November 2006 Issue


‘Paineless’ Common SENSE

WHEN PROPOSING something as volatile as the right of first refusal, it makes sense to benchmark one of the forefathers of insubordinate enlightenment. In 1776, Thomas Paine published an essay called “Common Sense.” It clearly delineated the reasons why 13 overtaxed colonies should work together to succeed without bowing to the self-interest of outside concerns. It was a logical call for interdependent independence. It took courage to point out the obvious. In-plant managers will require a measure of that valor. Knowing Why Doesn’t it make sense for an organization to invest in its own services? It’s like taking money out of the left pocket and putting

A Flood of Four-color in Alabama

Process color printing is a booming business at the University of Alabama. Printing Services has just added its second four-color press, a 26˝ Sakurai 466SIP two-over-two convertible perfector. It replaced a two-color, 26˝ press. At one time, the 31-employee operation, based in Tuscaloosa, ran its four-color jobs on two-color presses. Then the demand for four-color recruiting materials, newsletters, brochures and alumni publications got so great that the shop invested in a four-color 29˝ Sakurai 474P press, back in June of 2002. “Once we installed that first machine and our quality improved dramatically, it just grew,” explains Bill May, director of Printing Services. “Demand exceeded capacity, and

Canon Partners with ASU

Canon U.S.A. has formed a unique partnership with Arizona State University that will not only support ASU’s office copier program and copy centers with the latest technology, but will advance the Tempe-based university’s digital infrastructure. The goal is to build a “sustainable digital university” that is mindful of the needs of future generations and does not use resources faster than they can be replenished. With that in mind, Canon is replacing ASU’s existing copiers and multifunction devices with the latest digital equipment, and opening a Canon digital showroom on campus. ASU will become a test laboratory for Canon digital technologies (even non-print technologies, like security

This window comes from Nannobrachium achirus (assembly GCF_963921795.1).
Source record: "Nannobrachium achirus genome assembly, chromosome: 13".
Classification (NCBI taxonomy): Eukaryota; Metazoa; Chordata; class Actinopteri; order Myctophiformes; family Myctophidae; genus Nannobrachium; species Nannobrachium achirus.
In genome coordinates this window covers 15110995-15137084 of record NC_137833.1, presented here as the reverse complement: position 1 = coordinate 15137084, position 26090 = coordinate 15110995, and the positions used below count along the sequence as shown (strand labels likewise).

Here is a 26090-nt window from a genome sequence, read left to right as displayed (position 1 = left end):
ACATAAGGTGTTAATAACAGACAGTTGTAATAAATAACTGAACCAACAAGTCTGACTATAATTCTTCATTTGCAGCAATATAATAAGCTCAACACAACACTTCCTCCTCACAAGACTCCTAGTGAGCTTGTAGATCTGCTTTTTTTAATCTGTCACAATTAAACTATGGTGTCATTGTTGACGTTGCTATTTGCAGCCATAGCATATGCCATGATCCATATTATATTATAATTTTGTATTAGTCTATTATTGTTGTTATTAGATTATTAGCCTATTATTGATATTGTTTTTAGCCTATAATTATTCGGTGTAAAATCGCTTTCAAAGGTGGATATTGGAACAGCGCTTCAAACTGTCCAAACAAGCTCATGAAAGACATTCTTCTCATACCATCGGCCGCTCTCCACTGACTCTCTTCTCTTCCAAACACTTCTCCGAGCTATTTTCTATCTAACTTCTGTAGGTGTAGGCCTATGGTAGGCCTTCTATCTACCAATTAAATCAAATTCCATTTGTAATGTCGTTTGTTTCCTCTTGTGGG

Digital At Last in Delaware

The Delaware State Legislature may not realize it, but when their session starts in January, for the first time all of their legislation will be printed digitally. The four-employee legislative print shop has just replaced its offset duplicators with a pair of Xerox DocuTech 6115 printers with Freeflow workflow and a stacker/stapler/tape binding system. “It’s great,” proclaims Deborah Messina, Print Room supervisor, adding, “It’s really quiet in here.” She jokes that, without the presses, she and her staff have not ruined any of their clothes with ink stains lately. “And our hands are rather clean,” she adds. Though the shop has a Duplo DP-460H duplicator

From the Editor: Success, Lies and Videotape

GRAPH EXPO seemed much busier than usual for me this year—probably because, in addition to visiting booths and attending press conferences, I gave myself the added task of shooting video. Trying to capture the essence of a 630-vendor event with more than 21,000 verified attendees is no simple task, as I found out. But the videos I recorded should give those of you who couldn’t come to Chicago a good taste of what it was like there. Watch for them here on our home page in the weeks ahead. Amidst all my rushing around, I ran into a handful of in-plant managers there and

Graph Expo 06 Product Roundups

With more than 630 exhibitors covering in excess of 440,000 square feet of show floor space, GRAPH EXPO and CONVERTING EXPO 2006 was the largest national graphic communications and converting trade show held in the U.S. since 2000, according to its sponsors. Vendors reported strong interest among attendees across a wide range of products on display. You can watch two videos from Graph Expo in the video section of our homepage. For coverage of product introductions beyond what was included in the printed edition of In-Plant Graphics, click the appropriate links below. Prepress and Software Digital Printing Presses and Accessories Binding and

Graph Expo Showcases Digital Future

More coverage of Graph Expo product introductions . IT MAY be telling that the majority of presses in operation around the show floor of Graph Expo and Converting Expo 2006 last month were of the digital variety. Offset units were conspicuous in their absence. Digital presses have become part of the commercial printing mainstream, rather than being a specialty product segment or market niche. To emphasize this, Hewlett-Packard shared results from an InfoTrends study that surveyed a sampling of digital color printing buyers and producers. The research firm found that the percentage of color printing jobs with a run length

IPG Redesigns Web Site

IPG has redesigned its Web site, adding more content and new features to keep you well informed about the printing industry. In addition to digital versions of current stories, the site provides access to relevant articles from other graphic arts magazines, as well as up-to-the-minute industry news from a number of sources. Access to an online graphic arts book store lets you browse titles like “Re-energize Your Printing Business” and “Managing Print Production.” A video screen on the home page lets visitors select and watch videos from in-plant conferences and shop tours. Brand new is a video highlighting the College and University Print Management Association of